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Ignoring The Will Of The People

You would never in a million years see an opinion like State v. Hancock in anything but a criminal case. In it, the Supreme Court of Arizona spent its valuable time analyzing a provision that said a certain group authorized to do a certain thing cannot be denied “any right or privilege . . . by a court” for doing that thing. One party was a member of that group, and the other party was trying to have a court deny her the thing a court by law cannot deny her. It might seem like the Supreme Court’s conclusion is beyond obvious, and it surely should be. The problem, however, is that the party arguing the law does not mean what it says is the State of … Read entire article »

Filed under: Drugs

The Enemy Is All Of Us

You’d probably think that Maricopa County Attorney Bill Montgomery’s moral compass is tried and true. It certainly should be, as he leads one of the nation’s largest public prosecutorial agencies. His office chooses who to charge, what to charge, and what pleas to offer in this gigantic county of ours, and for most of the individuals his deputies prosecute, he might as well be omnipotent. Unfortunately, his ability to distinguish right and wrong, and accordingly the good guys from the bad guys, seems deeply flawed. In a recent debate with my friend (and awesome criminal defense attorney) Marc Victor, he called a US military veteran an “enemy” for smoking marijuana. The New Times described the exchange, which occurred during a question and answer session at the … Read entire article »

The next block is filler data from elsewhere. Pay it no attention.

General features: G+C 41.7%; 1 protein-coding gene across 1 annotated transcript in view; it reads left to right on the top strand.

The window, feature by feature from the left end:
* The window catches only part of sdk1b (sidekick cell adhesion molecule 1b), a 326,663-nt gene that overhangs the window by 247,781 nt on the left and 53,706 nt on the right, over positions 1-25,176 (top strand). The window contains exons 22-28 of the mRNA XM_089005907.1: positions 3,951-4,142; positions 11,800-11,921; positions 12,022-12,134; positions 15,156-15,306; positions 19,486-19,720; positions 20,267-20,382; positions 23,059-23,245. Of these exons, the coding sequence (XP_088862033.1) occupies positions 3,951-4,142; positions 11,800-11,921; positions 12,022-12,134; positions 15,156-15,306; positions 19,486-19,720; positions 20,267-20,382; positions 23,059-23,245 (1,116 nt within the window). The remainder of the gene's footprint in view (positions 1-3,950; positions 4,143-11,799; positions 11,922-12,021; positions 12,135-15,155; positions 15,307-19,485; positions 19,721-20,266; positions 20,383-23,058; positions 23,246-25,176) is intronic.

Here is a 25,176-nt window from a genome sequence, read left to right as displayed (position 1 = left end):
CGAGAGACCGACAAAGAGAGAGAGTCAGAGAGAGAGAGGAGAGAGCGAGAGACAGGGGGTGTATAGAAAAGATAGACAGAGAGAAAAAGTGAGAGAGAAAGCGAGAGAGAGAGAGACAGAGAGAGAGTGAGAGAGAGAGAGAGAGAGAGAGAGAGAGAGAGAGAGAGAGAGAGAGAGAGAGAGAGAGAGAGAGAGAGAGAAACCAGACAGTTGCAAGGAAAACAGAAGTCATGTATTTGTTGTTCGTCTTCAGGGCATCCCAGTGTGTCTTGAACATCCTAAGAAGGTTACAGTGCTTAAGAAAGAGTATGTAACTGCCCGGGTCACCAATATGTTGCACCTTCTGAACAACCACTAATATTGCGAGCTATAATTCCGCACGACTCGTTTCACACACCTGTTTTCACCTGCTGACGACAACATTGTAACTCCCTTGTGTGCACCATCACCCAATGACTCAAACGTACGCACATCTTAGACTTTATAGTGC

Filed under: Prosecutors

Calling You Out, Brian Sloan And “The Arizona DUI Team”

As much as I value the information they can provide and respect many of my colleagues who participate in them, I don’t belong to any of the local lawyer listservs. I quickly tire of people bragging about wins, and I find that the ones who brag the most tend to paint less than complete pictures of what really happened. There are occasionally other sorts of misinformation too. Plus, I hate needless drama. It’s exhausting. Earlier today, someone brought to my attention a perfect example of why I’m not involved in listservs. Here it is, a message to a DUI lawyer listserv from lawyer Brian Sloan, who apparently leads “The Arizona DUI Team” (make sure you capitalize the “The,” apparently), trying to “call out” an excellent … Read entire article »

Filed under: Uncategorized

The Story Of A Real Victim

This will be the third time I’ve written about the beloved local law enforcement technique of tricking men who are seeking escorts of legal age into making deals with undercover cops pretending to be underage prostitutes. First, I described the process generally, from the state’s shaky cases to the brutal mandatory minimums that universally secure guilty pleas with ease. Then, I explored my creative side with a little poem. I didn’t talk much about the poor people who get caught up in all of this, though, the only real victims in these cases. One victim stands out more than any other. I got a call one Friday night from a distressed friend of a man who’d been taken into custody that afternoon on what the friend … Read entire article »

Filed under: immigration, Prosecutors, Sex Crimes

The MVD Should Not Be Allowed To Have Nice Things

Arizona’s MVD, our equivalent of what everyplace else seems to call the DMV, has been on a bit of a rampage lately. I used to routinely wait months and months to get a hearing on a license suspension, but now they schedule them with such a quick turnaround that they conflict with other things in my calendar more often than not. This notice arrived in the mail on February 23, 2015: By the time I received it, the hearing was only fifteen days away.  Had my client needed a foreign language interpreter, it would’ve already been too late to request one.  Had it arrived just a few days later, I would’ve gotten it after my deadline to move to continue the hearing it set. Noticing it was dated February 12, 2015, … Read entire article »

Filed under: MVD Hearings

Rock Bottom